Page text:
I don't know, I kind of like the balloon tires. Also, they give some much needed shock absorption... Especially with the drop-in parachute-style landings I could see this design making at times.Keep going Sockmonkey,
That holds some promise- and just looks cool and efficient. Add some streamlined wheel pants and smaller wheels but thin ones. Make the pants a thin like on a solar racer and they can be directional stability as well.
A bit. I made it look a little cartoony on purpose to make it look user-friendly. That's also why it's a sunny yellow. The chunky look also gives the impression of durability, which I suppose is justified since all the structural members would be rather short in this configuration.Disney movie!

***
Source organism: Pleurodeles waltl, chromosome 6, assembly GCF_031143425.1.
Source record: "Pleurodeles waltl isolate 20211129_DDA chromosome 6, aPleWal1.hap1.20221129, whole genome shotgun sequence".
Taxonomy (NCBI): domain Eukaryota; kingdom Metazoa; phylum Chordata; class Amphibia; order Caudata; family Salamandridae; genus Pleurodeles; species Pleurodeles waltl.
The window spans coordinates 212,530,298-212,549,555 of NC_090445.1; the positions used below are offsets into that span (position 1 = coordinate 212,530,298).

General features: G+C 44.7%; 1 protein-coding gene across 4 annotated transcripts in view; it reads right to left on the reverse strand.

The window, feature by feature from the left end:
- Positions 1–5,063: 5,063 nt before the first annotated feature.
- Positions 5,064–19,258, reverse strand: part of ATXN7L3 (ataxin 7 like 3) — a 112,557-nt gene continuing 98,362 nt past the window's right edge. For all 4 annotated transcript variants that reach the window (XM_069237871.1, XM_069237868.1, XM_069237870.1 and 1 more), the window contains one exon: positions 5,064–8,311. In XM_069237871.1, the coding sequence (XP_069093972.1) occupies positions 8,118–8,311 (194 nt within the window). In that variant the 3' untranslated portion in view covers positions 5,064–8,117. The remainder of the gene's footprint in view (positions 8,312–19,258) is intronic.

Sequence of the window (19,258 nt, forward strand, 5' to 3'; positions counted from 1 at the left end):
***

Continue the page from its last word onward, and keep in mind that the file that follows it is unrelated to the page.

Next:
Zimmerman with a four meter span and three meter root chord.It might be a case of perspective, but now it looks like it has insufficient wing area.
I have his phone number.By the way it would be nice to know the span (or err diameter) of the UFO. Does anybody besides David Rowe know? (Or even better from David himself, if he were to privilege us goofballs with his presence.)
I'm sure that rate was measured in the air. I wonder how much cushioning effect you get when it enters into ground effect?BTW, he said that, with the stick all the way back, the aircraft mushes down at about the rate of descent of a jet landing on an aircraft carrier. Not good for the plane, but a lot better than spinning in.
Sorry to dig up a 3 month old post but the idea is still floating around in my otherwise empty head.I really don't think you want a "free wing" on a Nemeth-type parasol, ...On the other hand, a variable-incidence wing with the pitch control still at the tail but the main wing incidence variable (though fixed at any given moment) might work well and would not be hard in a strut-braced parasol.